As we were leaving Newport we felt as if our sailing journey was slowly coming to an end, so we were taking in everyday with special gratitude. We were falling more and more in love with our sailboat and the lifestyle of a sailor.
A 450 nautical miles (830 km) crossing was ahead of us, and with no diesel available on the small island of Grand Cay where we were staged for our crossing, there was no way we could get to South Carolina by motoring alone. The hurricane season was approaching, and we had to find the wind and to leave the Bahamas. If we didn't get far enough north on this first offshore leg, we knew we wouldn't make it to Nova Scotia by August.
With weather impeding our progress to get far enough south to Grenada before hurricanes started up, we're heading in the opposite direction to a land full of lobsters and blueberries and (mostly) off the main path of the hurricanes, Nova Scotia. Our new plan!
We battled our way, into the wind, swell and equatorial current for over a month and a half in the hope to get southeast. Caribbean Islands were calling us, but going against east trade winds is not an easy task. It is call the "Thorny Path" for a reason.
Pristine and remote are two words that come to mind when describing the Far Bahamas. We experienced more challenging sailing grounds, with bigger distances, bigger seas and bigger storms as we travelled through these remote islands.
Pristine uninhabitated beaches, crystal clear water and smooth sailling grounds make the Exuma Islands the perfect place for cruising. Every morning we wake up, surrounded by unbelievably turquoise water, and it feels like we are dreaming.
Our first crossing rewarded us with calm seas, beautiful sunrise and a land of scattered islands full of new adventures.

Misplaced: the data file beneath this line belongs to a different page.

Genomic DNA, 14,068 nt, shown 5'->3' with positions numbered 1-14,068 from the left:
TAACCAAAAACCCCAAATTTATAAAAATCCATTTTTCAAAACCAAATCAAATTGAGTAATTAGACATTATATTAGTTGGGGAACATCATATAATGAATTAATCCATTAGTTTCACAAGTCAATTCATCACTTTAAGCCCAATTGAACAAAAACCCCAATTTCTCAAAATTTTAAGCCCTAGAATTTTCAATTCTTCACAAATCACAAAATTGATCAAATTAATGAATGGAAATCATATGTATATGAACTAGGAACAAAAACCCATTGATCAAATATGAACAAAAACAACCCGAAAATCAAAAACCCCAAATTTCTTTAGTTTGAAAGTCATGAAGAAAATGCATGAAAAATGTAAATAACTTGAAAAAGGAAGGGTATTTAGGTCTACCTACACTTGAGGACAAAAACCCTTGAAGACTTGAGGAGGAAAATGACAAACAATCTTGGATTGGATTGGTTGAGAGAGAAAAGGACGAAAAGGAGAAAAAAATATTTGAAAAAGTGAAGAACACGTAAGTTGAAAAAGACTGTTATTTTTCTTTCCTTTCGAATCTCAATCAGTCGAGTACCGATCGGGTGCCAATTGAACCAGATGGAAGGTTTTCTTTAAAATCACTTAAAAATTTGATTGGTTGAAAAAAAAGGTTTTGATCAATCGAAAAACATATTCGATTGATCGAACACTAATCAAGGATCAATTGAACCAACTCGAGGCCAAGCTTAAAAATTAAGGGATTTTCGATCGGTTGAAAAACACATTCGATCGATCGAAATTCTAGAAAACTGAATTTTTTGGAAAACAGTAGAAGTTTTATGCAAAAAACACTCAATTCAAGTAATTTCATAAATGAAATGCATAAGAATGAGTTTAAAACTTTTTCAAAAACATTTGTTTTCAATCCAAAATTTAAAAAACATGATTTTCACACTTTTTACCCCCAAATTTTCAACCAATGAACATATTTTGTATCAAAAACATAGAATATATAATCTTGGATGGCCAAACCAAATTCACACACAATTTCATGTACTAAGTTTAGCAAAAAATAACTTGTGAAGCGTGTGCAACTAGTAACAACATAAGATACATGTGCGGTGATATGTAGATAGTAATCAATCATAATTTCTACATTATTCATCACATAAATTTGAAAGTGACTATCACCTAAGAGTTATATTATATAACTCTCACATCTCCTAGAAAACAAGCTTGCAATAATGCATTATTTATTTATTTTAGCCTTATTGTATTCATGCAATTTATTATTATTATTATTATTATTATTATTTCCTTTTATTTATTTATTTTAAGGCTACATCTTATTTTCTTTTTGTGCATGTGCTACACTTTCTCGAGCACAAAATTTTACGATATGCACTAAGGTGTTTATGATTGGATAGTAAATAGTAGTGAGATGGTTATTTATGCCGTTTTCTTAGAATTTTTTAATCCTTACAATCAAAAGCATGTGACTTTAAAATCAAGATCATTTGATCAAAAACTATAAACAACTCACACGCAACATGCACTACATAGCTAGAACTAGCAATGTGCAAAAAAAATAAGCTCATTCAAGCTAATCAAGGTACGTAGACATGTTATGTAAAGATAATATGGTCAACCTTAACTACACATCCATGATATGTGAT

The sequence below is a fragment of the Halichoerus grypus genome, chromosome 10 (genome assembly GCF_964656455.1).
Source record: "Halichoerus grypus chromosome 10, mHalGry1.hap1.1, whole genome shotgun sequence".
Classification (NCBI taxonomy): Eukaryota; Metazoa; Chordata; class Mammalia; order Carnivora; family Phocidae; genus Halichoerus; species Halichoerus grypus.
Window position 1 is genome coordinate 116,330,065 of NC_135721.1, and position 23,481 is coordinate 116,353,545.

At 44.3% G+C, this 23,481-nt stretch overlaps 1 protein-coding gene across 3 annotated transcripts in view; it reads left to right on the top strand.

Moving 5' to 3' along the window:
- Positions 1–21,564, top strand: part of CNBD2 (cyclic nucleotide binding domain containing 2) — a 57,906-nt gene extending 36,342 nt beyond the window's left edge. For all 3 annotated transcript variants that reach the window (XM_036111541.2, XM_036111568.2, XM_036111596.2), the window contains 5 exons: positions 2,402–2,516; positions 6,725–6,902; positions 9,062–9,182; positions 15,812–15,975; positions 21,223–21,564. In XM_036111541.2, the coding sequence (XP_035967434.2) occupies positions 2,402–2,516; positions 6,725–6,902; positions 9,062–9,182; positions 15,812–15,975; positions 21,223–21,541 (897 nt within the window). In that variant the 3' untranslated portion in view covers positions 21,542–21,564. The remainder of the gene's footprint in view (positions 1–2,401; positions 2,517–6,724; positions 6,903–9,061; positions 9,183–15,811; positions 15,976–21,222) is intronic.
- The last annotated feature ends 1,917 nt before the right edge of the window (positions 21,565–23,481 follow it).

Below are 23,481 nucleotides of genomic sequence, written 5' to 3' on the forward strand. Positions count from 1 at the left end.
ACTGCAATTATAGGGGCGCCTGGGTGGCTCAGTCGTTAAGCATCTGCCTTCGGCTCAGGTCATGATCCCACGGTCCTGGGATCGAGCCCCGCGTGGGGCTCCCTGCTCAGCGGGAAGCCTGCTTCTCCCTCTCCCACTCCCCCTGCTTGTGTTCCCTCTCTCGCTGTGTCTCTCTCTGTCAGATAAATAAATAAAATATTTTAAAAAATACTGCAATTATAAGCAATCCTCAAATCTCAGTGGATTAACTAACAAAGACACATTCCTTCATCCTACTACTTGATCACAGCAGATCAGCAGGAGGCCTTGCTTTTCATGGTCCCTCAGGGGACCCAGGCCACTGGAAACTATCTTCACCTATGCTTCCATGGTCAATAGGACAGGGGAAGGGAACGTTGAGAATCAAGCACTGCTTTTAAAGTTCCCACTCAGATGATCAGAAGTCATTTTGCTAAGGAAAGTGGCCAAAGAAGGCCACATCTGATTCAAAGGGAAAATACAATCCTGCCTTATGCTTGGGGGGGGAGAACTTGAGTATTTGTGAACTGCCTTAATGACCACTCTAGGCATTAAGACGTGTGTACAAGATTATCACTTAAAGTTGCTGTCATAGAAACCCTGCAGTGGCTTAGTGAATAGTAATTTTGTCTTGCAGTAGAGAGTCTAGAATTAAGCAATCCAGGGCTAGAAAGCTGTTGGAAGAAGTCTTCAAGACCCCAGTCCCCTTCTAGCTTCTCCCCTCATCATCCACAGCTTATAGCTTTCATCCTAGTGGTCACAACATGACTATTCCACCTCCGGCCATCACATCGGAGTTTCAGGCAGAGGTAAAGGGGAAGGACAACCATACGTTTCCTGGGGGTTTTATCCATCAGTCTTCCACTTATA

The last few months of our lives were filled with many emotions. We are slowly getting used to the constant movement of the boat, most of the time a pleasant rolling back and forth, and other times a violent shake with untucked items flying everywhere as enormous motor boats fly by, leaving nothing but a disasterous wake behind. Jeff is getting up less frequently at night to check whether our anchor is dragging, as we gain more confidence in both our skills and our anchor.
It’s white and burgundy outside with a teak interior, four beds (one shaped as a “V”!), one bathroom and a fold-away dining table. It also floats and can take us to far off places.
After a few stressful weeks of packing, selling and donating most of our possessions we were finally free of everything and on the road on Sep 24th. The huge pile of emotions from leaving the place we called home for the last three years collided with thought of the endless possibilities and exciting adventures ahead as we drove away, leaving Edmonton's early September snowfall behind us.